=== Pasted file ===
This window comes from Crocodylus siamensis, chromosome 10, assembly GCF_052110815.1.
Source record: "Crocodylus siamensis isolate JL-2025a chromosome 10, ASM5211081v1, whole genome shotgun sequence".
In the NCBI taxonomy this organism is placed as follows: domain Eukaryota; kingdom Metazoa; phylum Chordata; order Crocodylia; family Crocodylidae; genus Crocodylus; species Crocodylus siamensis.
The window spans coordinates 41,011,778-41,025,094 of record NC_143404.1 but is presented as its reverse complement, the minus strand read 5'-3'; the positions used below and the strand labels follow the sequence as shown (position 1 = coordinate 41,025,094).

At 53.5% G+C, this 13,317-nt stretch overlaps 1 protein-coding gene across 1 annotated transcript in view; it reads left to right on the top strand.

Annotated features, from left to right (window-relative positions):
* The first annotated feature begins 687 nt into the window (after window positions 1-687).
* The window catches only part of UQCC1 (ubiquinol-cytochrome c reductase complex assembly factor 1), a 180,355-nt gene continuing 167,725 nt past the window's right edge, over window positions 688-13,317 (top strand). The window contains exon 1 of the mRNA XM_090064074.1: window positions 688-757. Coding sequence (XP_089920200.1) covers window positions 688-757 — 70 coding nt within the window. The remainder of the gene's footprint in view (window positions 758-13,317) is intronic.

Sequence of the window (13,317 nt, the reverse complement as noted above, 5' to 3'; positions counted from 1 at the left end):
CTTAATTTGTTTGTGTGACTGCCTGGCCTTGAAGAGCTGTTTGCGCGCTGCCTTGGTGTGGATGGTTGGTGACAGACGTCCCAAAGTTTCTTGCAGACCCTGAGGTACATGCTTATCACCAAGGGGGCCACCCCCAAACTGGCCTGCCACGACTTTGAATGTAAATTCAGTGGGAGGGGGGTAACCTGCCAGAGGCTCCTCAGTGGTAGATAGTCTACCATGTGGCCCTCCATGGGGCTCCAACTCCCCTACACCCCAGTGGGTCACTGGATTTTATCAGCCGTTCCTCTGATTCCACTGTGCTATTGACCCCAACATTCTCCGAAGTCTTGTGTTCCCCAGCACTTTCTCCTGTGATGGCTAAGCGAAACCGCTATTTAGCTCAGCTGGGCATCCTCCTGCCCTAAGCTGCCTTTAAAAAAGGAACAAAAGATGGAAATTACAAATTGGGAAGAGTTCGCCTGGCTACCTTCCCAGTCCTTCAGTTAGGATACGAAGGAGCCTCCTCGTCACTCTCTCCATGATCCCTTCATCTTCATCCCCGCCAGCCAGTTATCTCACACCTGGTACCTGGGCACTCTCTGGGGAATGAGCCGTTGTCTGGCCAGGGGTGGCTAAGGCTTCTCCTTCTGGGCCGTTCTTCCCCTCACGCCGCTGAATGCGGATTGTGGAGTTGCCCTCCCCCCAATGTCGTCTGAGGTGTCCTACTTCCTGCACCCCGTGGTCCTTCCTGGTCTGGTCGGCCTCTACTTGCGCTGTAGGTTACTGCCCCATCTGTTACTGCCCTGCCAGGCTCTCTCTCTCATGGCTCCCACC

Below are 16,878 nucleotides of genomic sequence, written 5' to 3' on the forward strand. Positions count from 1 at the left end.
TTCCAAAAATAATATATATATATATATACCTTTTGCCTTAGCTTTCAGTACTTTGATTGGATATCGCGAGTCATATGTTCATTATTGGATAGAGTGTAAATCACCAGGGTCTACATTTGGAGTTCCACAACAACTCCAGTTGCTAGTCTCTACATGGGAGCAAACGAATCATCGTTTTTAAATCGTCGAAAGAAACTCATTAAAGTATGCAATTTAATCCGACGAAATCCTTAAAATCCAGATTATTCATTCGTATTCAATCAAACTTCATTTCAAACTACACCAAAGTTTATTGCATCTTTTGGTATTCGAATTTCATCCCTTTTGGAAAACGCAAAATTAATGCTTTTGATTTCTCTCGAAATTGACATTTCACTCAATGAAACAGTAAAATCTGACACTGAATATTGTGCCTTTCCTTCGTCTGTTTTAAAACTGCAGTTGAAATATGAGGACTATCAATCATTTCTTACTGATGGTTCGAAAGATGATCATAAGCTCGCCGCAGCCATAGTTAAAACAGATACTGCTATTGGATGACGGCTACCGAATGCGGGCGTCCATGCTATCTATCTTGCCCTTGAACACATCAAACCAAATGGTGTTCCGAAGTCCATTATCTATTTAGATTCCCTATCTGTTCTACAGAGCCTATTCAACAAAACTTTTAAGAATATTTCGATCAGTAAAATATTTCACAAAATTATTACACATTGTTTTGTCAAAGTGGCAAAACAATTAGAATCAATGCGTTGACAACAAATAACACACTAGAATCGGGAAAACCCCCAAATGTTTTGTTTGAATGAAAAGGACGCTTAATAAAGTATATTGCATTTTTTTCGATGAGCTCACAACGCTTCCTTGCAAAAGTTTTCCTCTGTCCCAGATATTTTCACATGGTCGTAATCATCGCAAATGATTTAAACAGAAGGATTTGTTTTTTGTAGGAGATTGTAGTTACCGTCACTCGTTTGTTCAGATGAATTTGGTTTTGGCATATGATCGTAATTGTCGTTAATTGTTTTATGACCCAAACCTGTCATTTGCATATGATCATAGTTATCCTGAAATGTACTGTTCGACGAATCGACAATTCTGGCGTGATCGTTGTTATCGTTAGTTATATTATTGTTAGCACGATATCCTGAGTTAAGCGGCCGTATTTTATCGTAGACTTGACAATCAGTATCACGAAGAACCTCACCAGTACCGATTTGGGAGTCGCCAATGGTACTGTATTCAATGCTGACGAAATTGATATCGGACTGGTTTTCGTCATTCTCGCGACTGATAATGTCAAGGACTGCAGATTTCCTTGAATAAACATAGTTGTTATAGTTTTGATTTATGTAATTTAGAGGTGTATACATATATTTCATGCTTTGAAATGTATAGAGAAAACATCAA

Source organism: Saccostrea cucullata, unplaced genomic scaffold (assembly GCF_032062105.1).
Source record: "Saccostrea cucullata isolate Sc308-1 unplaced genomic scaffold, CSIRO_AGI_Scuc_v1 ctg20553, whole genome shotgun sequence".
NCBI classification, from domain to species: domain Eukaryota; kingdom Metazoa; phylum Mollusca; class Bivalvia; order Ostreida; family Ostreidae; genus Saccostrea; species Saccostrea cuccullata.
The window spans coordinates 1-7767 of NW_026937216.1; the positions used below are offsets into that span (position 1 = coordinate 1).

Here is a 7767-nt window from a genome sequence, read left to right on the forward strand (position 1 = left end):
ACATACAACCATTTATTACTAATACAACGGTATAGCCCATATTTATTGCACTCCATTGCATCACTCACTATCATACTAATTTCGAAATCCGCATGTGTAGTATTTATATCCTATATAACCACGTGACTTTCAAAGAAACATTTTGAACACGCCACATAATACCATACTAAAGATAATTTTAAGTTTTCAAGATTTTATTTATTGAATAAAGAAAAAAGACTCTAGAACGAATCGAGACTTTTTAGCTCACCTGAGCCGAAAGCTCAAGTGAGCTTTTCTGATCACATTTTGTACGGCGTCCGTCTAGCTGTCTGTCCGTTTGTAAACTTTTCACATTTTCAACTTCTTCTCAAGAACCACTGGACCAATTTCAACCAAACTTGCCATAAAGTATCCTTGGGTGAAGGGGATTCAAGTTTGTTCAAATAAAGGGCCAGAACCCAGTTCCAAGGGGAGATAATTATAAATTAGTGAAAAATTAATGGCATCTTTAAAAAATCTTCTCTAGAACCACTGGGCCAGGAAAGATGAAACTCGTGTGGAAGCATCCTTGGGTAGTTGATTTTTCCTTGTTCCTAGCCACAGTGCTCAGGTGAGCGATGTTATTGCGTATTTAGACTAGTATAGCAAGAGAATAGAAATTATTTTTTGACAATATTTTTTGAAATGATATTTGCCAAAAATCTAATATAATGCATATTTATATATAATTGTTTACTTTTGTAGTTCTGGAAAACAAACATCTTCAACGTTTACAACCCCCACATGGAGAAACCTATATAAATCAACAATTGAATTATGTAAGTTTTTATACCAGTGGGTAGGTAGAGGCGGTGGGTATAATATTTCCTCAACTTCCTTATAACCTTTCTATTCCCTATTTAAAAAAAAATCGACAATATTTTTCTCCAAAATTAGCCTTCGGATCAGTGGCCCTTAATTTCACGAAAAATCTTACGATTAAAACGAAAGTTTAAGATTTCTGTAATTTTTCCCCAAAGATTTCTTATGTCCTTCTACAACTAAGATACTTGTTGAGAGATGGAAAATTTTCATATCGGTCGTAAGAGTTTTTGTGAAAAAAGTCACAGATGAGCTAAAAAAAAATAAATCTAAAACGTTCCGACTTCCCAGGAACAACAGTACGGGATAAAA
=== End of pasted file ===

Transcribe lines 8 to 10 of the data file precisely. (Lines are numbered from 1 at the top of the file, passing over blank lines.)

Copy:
* The window catches only part of UQCC1 (ubiquinol-cytochrome c reductase complex assembly factor 1), a 180,355-nt gene continuing 167,725 nt past the window's right edge, over window positions 688-13,317 (top strand). The window contains exon 1 of the mRNA XM_090064074.1: window positions 688-757. Coding sequence (XP_089920200.1) covers window positions 688-757 — 70 coding nt within the window. The remainder of the gene's footprint in view (window positions 758-13,317) is intronic.

Sequence of the window (13,317 nt, the reverse complement as noted above, 5' to 3'; positions counted from 1 at the left end):
CTTAATTTGTTTGTGTGACTGCCTGGCCTTGAAGAGCTGTTTGCGCGCTGCCTTGGTGTGGATGGTTGGTGACAGACGTCCCAAAGTTTCTTGCAGACCCTGAGGTACATGCTTATCACCAAGGGGGCCACCCCCAAACTGGCCTGCCACGACTTTGAATGTAAATTCAGTGGGAGGGGGGTAACCTGCCAGAGGCTCCTCAGTGGTAGATAGTCTACCATGTGGCCCTCCATGGGGCTCCAACTCCCCTACACCCCAGTGGGTCACTGGATTTTATCAGCCGTTCCTCTGATTCCACTGTGCTATTGACCCCAACATTCTCCGAAGTCTTGTGTTCCCCAGCACTTTCTCCTGTGATGGCTAAGCGAAACCGCTATTTAGCTCAGCTGGGCATCCTCCTGCCCTAAGCTGCCTTTAAAAAAGGAACAAAAGATGGAAATTACAAATTGGGAAGAGTTCGCCTGGCTACCTTCCCAGTCCTTCAGTTAGGATACGAAGGAGCCTCCTCGTCACTCTCTCCATGATCCCTTCATCTTCATCCCCGCCAGCCAGTTATCTCACACCTGGTACCTGGGCACTCTCTGGGGAATGAGCCGTTGTCTGGCCAGGGGTGGCTAAGGCTTCTCCTTCTGGGCCGTTCTTCCCCTCACGCCGCTGAATGCGGATTGTGGAGTTGCCCTCCCCCCAATGTCGTCTGAGGTGTCCTACTTCCTGCACCCCGTGGTCCTTCCTGGTCTGGTCGGCCTCTACTTGCGCTGTAGGTTACTGCCCCATCTGTTACTGCCCTGCCAGGCTCTCTCTCTCATGGCTCCCACC